Digest of World Press Opinion
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Digest of World Press Opinion

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The international Student Service, in a booklet just published, “Student Service in the World Crisis,” reports:

Among the 6,000 to 7,000 students who were expelled from the German universities, between 1,600 and 1,700 left their country. In the past year, 1933-34, I.S.S., through its offices in London, Paris, Geneva, New York, Leiden and Rome, has been in touch with 1,494 of these students (more than ninety per cent). About 350 students, whose private means had become exhausted, applied to I.S.S. for financial assistance. Of these ninety-two students received scholarships for one year for the continuation of studies, thirty-four others received scholarships which enabled them to pursue reorientation work towards practical professions. Some nineteen others, through I.S.S., received more or less permanent posts which enabled them to earn their own living.

In addition, approximately 550 other students have been furnished with information concerning conditions of study and possibilities of emigration. In the face of exceedingly difficult conditions, the total sum of 117,665.55 Swiss francs (about $33,618) has so far been raised through special campaigns for this work.


The Manchester Guardian, commenting upon the anti-Semitic feelings in Austria, says:

There is no doubt that since the overthrow of the parliamentary democracy in Austria and the crushing of the Austria Socialist party the anti-Semitic movement in Vienna has received a considerable impulse in governmental quarters.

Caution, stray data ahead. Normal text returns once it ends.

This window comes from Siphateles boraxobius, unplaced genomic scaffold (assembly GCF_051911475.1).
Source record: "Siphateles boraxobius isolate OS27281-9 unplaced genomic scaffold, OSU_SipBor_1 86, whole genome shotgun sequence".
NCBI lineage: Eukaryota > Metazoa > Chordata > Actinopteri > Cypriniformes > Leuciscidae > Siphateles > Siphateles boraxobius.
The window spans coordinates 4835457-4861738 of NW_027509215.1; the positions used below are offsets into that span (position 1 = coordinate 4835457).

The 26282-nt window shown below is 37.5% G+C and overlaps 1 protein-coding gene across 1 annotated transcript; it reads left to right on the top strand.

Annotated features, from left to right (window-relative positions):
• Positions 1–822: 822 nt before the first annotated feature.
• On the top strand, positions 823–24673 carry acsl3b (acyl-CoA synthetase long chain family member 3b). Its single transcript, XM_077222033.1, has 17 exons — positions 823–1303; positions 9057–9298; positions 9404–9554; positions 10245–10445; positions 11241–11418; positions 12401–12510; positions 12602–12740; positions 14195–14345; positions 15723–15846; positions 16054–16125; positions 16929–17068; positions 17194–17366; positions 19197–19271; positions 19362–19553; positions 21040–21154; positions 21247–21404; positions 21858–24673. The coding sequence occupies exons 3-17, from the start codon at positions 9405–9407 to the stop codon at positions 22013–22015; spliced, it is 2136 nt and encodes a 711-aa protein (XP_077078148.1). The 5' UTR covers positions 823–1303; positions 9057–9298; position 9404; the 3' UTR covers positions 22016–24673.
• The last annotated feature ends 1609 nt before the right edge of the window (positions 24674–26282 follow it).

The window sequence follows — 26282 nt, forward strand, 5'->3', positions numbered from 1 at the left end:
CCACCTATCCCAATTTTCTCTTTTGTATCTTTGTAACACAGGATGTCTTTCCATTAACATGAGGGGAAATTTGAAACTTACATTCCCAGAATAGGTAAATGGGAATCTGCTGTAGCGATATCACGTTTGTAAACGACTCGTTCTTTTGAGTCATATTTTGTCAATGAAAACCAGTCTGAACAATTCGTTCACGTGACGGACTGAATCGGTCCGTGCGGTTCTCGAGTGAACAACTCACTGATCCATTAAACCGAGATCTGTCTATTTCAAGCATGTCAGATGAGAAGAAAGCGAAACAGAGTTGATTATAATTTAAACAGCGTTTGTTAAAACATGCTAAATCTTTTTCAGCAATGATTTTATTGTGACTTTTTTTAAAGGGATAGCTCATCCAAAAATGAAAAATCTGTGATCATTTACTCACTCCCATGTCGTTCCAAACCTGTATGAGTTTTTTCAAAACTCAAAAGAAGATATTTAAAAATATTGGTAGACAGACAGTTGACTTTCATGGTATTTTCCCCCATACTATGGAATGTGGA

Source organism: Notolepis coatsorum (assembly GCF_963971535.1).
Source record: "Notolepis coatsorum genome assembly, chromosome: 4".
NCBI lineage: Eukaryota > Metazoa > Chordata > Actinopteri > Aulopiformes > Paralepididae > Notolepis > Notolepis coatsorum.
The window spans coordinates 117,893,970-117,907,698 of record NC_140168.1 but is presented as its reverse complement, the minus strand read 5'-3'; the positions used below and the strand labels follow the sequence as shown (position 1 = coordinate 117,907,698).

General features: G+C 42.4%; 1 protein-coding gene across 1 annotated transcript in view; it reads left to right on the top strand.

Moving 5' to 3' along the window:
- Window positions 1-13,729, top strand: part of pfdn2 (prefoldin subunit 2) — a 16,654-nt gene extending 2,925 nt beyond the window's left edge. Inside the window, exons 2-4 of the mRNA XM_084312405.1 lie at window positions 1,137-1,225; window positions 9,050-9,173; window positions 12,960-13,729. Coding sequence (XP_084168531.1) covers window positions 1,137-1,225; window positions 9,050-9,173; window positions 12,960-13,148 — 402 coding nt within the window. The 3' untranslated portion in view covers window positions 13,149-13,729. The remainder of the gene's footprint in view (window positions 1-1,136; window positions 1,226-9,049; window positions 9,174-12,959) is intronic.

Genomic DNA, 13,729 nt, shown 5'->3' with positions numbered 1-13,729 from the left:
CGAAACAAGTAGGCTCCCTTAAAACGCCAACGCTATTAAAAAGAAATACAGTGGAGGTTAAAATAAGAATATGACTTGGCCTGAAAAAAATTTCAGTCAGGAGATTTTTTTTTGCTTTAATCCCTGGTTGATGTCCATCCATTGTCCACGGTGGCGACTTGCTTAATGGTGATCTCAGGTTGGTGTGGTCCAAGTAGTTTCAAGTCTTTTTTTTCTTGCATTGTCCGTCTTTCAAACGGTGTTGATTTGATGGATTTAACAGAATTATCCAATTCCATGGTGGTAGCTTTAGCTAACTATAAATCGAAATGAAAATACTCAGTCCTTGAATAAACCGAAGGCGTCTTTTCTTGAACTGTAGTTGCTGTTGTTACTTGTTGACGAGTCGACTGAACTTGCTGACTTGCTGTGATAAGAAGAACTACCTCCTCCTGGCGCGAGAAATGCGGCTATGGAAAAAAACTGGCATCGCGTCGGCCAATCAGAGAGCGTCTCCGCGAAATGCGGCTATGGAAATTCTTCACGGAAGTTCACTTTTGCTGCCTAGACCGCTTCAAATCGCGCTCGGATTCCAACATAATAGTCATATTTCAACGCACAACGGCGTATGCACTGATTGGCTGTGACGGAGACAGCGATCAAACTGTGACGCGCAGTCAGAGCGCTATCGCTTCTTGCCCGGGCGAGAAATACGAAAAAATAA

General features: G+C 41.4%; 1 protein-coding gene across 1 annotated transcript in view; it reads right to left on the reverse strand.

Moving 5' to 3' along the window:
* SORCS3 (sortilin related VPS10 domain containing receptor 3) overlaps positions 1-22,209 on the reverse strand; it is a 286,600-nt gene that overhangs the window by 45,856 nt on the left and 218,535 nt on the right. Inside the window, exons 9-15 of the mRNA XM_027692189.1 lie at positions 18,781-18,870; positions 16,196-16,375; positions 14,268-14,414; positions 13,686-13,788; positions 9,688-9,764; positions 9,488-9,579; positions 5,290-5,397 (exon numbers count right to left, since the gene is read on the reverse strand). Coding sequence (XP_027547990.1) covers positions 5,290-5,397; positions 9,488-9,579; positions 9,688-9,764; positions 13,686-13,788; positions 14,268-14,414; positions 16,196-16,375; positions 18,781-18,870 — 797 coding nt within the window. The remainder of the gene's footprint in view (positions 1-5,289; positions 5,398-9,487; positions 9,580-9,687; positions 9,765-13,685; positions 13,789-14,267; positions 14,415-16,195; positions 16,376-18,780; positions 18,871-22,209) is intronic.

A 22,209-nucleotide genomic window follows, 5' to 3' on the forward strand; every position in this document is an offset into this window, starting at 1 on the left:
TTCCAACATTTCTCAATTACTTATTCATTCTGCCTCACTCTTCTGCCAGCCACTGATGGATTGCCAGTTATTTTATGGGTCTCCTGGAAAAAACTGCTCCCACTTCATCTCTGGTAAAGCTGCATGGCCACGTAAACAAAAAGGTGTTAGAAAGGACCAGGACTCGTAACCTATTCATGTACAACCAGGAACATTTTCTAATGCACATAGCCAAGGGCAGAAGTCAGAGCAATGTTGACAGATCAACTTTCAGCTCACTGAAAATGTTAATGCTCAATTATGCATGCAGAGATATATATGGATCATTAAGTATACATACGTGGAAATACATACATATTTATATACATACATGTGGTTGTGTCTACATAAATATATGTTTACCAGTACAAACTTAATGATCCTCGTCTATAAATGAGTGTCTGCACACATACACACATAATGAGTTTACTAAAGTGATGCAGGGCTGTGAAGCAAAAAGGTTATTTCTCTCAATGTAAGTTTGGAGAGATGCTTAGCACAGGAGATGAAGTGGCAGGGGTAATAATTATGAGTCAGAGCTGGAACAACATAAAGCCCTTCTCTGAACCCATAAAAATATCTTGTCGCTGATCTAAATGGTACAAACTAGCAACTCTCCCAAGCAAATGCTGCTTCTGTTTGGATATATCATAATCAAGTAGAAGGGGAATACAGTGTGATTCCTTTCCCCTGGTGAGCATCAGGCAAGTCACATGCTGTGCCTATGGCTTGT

It is significant, for instance, that hardly a single Jew is to be found in any important government or municipal office in Austria, despite the Jews’ predominance in certain of the professions. The present municipal authorities in Vienna, who superseded the enlightened Socialist regime after the events of February, are reputedly strongly anti-Semitic. Impartial foreign observers are in agreement on this point.

There is evidence that discrimination is shown against the Jews, discrimination no less marked than in Danzig, in appointments over which the government has control. For example, in the municipal hospitals in Vienna it is customary to appoint young doctors to various appointments by seniority. Since June, 1933, the right of appointment has been in the hands of the Ministry of Social Administration, and there is evidence that Jewish doctors have been continually passed over by the Ministry. In one case Jewish doctors were passed over eleven times, in another sixteen times, and in a third eighteen times, for no apparent reason. In other cases Jewish doctors have been degraded or the principle of seniority disregarded. A large number of Jewish doctors have also been dismissed from the health and welfare institutes, from the school dental clinics two (out of three) Jewesses were alone given notice.

In other branches of the public service the Jewish engineers appear to have suffered from discrimination. Four Jewish engineers out of thirteen were dismissed in June, although they had distinguished war records and various dependents. In the kindergartens in Vienna the percentage of Jewish nurses dismissed is also reported as high.